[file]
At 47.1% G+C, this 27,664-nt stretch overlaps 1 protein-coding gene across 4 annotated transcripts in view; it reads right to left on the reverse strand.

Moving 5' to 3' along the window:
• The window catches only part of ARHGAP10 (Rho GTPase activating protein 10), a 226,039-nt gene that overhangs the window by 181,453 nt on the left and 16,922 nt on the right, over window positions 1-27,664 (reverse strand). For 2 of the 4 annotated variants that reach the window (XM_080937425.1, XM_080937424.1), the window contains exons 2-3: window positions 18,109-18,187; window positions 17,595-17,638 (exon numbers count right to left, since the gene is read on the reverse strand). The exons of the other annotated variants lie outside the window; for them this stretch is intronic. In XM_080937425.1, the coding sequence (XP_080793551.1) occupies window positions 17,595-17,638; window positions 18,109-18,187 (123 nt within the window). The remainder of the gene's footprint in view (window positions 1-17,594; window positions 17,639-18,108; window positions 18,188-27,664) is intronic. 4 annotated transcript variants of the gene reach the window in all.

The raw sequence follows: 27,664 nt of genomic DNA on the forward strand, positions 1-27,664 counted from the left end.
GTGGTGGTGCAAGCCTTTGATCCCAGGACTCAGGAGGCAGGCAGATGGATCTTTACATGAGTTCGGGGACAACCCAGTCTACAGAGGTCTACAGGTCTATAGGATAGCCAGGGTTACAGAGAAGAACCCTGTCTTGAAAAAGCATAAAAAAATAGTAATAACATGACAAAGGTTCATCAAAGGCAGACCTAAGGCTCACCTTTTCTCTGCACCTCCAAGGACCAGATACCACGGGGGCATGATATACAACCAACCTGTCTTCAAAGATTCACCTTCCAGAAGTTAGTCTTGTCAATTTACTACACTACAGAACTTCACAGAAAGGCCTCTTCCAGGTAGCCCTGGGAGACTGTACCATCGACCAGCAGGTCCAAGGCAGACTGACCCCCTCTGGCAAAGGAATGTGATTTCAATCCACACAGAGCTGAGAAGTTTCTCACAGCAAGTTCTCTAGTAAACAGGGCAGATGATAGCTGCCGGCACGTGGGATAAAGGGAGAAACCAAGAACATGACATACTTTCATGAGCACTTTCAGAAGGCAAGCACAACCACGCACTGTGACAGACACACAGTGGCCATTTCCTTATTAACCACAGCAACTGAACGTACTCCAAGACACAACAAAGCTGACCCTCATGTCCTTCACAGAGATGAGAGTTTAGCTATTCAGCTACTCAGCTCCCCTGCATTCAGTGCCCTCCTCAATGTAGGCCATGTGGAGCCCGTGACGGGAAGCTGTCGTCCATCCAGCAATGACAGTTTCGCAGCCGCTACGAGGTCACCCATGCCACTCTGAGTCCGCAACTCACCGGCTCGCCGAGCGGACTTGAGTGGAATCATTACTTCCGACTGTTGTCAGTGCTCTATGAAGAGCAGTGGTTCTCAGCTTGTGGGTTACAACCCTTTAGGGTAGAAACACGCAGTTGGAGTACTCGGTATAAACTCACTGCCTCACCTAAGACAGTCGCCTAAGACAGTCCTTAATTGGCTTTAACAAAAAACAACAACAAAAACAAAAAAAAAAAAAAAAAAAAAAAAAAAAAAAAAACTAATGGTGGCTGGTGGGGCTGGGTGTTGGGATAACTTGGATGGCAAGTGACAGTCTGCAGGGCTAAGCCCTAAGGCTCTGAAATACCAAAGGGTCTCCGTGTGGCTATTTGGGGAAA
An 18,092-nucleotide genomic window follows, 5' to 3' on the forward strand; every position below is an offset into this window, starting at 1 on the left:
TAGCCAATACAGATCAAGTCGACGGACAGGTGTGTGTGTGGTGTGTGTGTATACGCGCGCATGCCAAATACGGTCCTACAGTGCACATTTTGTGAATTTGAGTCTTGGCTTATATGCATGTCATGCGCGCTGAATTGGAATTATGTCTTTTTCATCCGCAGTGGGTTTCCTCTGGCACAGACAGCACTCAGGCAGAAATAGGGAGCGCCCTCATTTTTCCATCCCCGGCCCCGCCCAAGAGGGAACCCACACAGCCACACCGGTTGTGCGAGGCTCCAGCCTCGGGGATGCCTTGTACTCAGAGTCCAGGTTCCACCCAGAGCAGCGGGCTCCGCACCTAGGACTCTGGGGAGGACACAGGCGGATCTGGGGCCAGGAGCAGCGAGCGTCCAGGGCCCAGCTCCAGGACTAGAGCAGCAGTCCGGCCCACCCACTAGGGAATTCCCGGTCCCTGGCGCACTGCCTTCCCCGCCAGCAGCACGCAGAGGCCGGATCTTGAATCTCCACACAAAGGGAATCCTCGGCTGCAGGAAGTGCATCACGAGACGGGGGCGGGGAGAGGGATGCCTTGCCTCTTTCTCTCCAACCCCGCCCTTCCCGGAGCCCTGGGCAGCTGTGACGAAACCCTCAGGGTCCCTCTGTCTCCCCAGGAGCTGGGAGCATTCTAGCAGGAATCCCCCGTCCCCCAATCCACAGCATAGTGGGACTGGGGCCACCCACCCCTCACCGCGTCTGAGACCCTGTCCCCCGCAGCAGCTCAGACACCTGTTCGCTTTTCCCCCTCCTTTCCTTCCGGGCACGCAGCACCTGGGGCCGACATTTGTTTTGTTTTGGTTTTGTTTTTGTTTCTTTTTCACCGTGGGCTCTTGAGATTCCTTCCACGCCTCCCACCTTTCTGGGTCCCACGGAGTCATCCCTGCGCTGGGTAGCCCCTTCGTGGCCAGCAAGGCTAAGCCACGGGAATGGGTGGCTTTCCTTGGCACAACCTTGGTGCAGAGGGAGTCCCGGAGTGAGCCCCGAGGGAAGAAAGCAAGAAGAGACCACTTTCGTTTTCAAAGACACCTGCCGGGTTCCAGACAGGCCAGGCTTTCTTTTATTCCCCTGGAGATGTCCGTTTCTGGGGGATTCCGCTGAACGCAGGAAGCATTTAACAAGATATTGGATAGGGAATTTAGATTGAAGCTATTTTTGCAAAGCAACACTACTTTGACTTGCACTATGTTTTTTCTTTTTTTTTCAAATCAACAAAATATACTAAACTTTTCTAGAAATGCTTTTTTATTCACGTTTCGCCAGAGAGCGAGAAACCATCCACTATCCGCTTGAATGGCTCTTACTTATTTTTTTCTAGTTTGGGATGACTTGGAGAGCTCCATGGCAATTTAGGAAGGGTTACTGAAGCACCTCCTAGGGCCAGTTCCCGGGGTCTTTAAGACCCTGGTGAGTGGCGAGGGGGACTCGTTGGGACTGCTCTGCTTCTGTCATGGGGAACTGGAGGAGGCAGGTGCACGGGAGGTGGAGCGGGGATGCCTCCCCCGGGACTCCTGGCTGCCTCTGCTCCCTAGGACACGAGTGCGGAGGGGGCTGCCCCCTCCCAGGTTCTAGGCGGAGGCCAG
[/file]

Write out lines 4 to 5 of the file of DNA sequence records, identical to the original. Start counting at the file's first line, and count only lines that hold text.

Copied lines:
The raw sequence follows: 27,664 nt of genomic DNA on the forward strand, positions 1-27,664 counted from the left end.
GTGGTGGTGCAAGCCTTTGATCCCAGGACTCAGGAGGCAGGCAGATGGATCTTTACATGAGTTCGGGGACAACCCAGTCTACAGAGGTCTACAGGTCTATAGGATAGCCAGGGTTACAGAGAAGAACCCTGTCTTGAAAAAGCATAAAAAAATAGTAATAACATGACAAAGGTTCATCAAAGGCAGACCTAAGGCTCACCTTTTCTCTGCACCTCCAAGGACCAGATACCACGGGGGCATGATATACAACCAACCTGTCTTCAAAGATTCACCTTCCAGAAGTTAGTCTTGTCAATTTACTACACTACAGAACTTCACAGAAAGGCCTCTTCCAGGTAGCCCTGGGAGACTGTACCATCGACCAGCAGGTCCAAGGCAGACTGACCCCCTCTGGCAAAGGAATGTGATTTCAATCCACACAGAGCTGAGAAGTTTCTCACAGCAAGTTCTCTAGTAAACAGGGCAGATGATAGCTGCCGGCACGTGGGATAAAGGGAGAAACCAAGAACATGACATACTTTCATGAGCACTTTCAGAAGGCAAGCACAACCACGCACTGTGACAGACACACAGTGGCCATTTCCTTATTAACCACAGCAACTGAACGTACTCCAAGACACAACAAAGCTGACCCTCATGTCCTTCACAGAGATGAGAGTTTAGCTATTCAGCTACTCAGCTCCCCTGCATTCAGTGCCCTCCTCAATGTAGGCCATGTGGAGCCCGTGACGGGAAGCTGTCGTCCATCCAGCAATGACAGTTTCGCAGCCGCTACGAGGTCACCCATGCCACTCTGAGTCCGCAACTCACCGGCTCGCCGAGCGGACTTGAGTGGAATCATTACTTCCGACTGTTGTCAGTGCTCTATGAAGAGCAGTGGTTCTCAGCTTGTGGGTTACAACCCTTTAGGGTAGAAACACGCAGTTGGAGTACTCGGTATAAACTCACTGCCTCACCTAAGACAGTCGCCTAAGACAGTCCTTAATTGGCTTTAACAAAAAACAACAACAAAAACAAAAAAAAAAAAAAAAAAAAAAAAAAAAAAAAAACTAATGGTGGCTGGTGGGGCTGGGTGTTGGGATAACTTGGATGGCAAGTGACAGTCTGCAGGGCTAAGCCCTAAGGCTCTGAAATACCAAAGGGTCTCCGTGTGGCTATTTGGGGAAA